When I was younger, one of my favorite computer games to play in school was Oregon Trail. You and your husband and wagon full of kids would set out for the wild, wild west where there was a promised land of gold and prosperity. Along the way, you would try to kill animals and find food and maintain health within the wagon so that everyone survived. This rarely happened. Usually, by the time you arrived in Illinois, you were burying little Johnny who had died of dysentery. Sadly, just a few miles later, it was time to dig a grave for Mary, who had just died of typhoid fever. Very rarely would you actually make it to the land of gold bling without a tragedy – usually, you wouldn’t make it at all!
Two weekends ago, I woke in the middle of the night feeling a sense of eerie peace and calm. I looked over at the clock and saw nothing and realized the power was out… I had no idea what time it was, but fell back asleep assuming the wind or weather was somehow responsible and that everything would be up and running when I woke up again in the daylight. Ummm… not so much. I heard Sam talking and felt an instant rush of cold when I got out from under the covers. Habitually, I tried to turn on the bathroom lights and laughed as they of course didn’t turn on. I got Sam out of his crib and wrapped him in a blanket as we ventured downstairs for breakfast. I went to go make coffee… oops. Guess that wasn’t happening either. I went online (thank you 3G!) and through the infinite power of Facebook (Facebook changes lives… this is truth), found out that thousands were without power. My parents’ house was out, but my sister’s house in Concord thankfully still had power. Sam and I drove over (we searched for coffee first… priorities people), but gave up and ended up in her warm house shortly after 7:00AM. We had a nice homemade breakfast and Sam had an awesome time playing with his cousins. Upon learning my power was back on, we drove back home only to find that the power was not operating fully, which resulted in the unfortunate loss of our furnace. Packing up again, we headed to Grandma’s where we remained for most of the day. We checked the house late afternoon to find full power and a fully operating furnace – yes! After dinner with my mom and grandparents, Sam and I said goodbye and I looked forward to a normal night. After putting Sam to bed, I couldn’t help but notice that once again, the house seemed cold and the lights dim. I looked at the thermostat which was plunging degree by degree into the low 60s. A neighbor offered to send someone to take a look, but I bit the bullet and took a leap of faith that it just needed the overnight hours to fix itself. Thankfully, I was right… even more thankfully, Sam was completely calm and cooperative during the many car trips, the interruptions of sleep and being transitioned to a Pack N’ Play Sunday night.
So when the morning of the following Saturday began in much the same way, it wasn’t as disruptive. We made our way through it and thankfully, this outage didn’t have the same accompaniments of a moody furnace or romantic lighting throughout the condo. We had plans for the day, but still spent the morning with my parents who had also lost their power, but had a fire burning and had made breakfast camp-style on the grill.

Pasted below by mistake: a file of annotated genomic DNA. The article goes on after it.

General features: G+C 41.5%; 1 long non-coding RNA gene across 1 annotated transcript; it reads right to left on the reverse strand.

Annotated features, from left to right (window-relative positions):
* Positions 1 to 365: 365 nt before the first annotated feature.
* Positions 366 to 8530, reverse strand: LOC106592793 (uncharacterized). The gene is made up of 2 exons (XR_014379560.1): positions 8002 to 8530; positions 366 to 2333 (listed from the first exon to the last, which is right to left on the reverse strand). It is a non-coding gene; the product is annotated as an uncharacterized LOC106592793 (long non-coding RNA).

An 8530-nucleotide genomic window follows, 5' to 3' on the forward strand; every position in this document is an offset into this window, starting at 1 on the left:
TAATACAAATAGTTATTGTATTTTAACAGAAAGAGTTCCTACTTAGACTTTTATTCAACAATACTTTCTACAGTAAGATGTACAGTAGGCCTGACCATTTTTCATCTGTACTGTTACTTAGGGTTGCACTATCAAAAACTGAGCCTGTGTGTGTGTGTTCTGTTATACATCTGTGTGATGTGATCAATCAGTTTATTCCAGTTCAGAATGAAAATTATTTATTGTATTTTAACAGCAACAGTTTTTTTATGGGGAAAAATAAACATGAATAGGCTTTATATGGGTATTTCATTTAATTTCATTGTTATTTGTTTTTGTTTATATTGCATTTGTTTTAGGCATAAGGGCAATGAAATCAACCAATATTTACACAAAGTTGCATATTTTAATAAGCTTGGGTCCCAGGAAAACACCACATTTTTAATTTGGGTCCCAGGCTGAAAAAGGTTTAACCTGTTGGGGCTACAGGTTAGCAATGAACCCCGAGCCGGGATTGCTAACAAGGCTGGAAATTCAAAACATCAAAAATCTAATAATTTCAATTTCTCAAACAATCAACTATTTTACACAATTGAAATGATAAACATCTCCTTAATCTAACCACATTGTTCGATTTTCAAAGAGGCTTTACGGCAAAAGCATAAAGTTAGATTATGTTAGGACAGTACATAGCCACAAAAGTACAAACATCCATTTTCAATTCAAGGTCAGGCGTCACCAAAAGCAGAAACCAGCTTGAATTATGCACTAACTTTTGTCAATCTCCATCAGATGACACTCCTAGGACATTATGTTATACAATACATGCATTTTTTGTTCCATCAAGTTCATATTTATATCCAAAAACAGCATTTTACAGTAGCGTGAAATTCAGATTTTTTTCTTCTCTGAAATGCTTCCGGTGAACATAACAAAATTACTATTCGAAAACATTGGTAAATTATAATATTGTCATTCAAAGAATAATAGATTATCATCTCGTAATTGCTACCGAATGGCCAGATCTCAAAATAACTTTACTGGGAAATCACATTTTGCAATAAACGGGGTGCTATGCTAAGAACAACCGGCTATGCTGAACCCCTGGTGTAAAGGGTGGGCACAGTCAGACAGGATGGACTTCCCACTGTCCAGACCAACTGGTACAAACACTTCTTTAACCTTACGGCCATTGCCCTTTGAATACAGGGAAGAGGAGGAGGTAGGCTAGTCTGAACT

When I laid down that Saturday night, in a warm condo, reading a book on my iPad, I wondered how in the world those pioneers survived. Even without power, I still have a car to take me to a place with power. Even without power, I was able to use the internet because of the connection of my phone to determine what was going on. There are things about the progression of the world I’m not crazy about – the way we’re obsessed with knowing everything instantly. The replacement of textbooks. The loss of anticipation in waiting for something because you ordered it on Amazon Prime and it’s at your doorstep in a day or two (what do you mean it’s going to take THREE days??) But I’m going to be honest and say I like lights and I like heat and I like being able to make coffee when I want to have coffee. I’ve never been great at hand-washing dishes (imagine water splashing everywhere) because I’m a fan of the dishwasher. And if someone told me that my iPod was gone forever and there was no replacement for it, I would probably cry. Yes, I’m just like the 14 people reading this blog post – I like my computer too. But losing some of those comforts, even for a very brief period of time, led me to remember how lucky I am to have them and to not lose sight of the times when people didn’t (but did it matter because what you don’t know you just don’t know??) – or worse, those who don’t today because economical conditions don’t allow it. I put on an extra sweatshirt and felt annoyed about 60 degree temps in my condo… I think now of how many people have spent this brutal winter on the streets under cover of nothing more than a cardboard box. Perception really is reality.
It’s official… I would have likely never survived the Oregon Trail.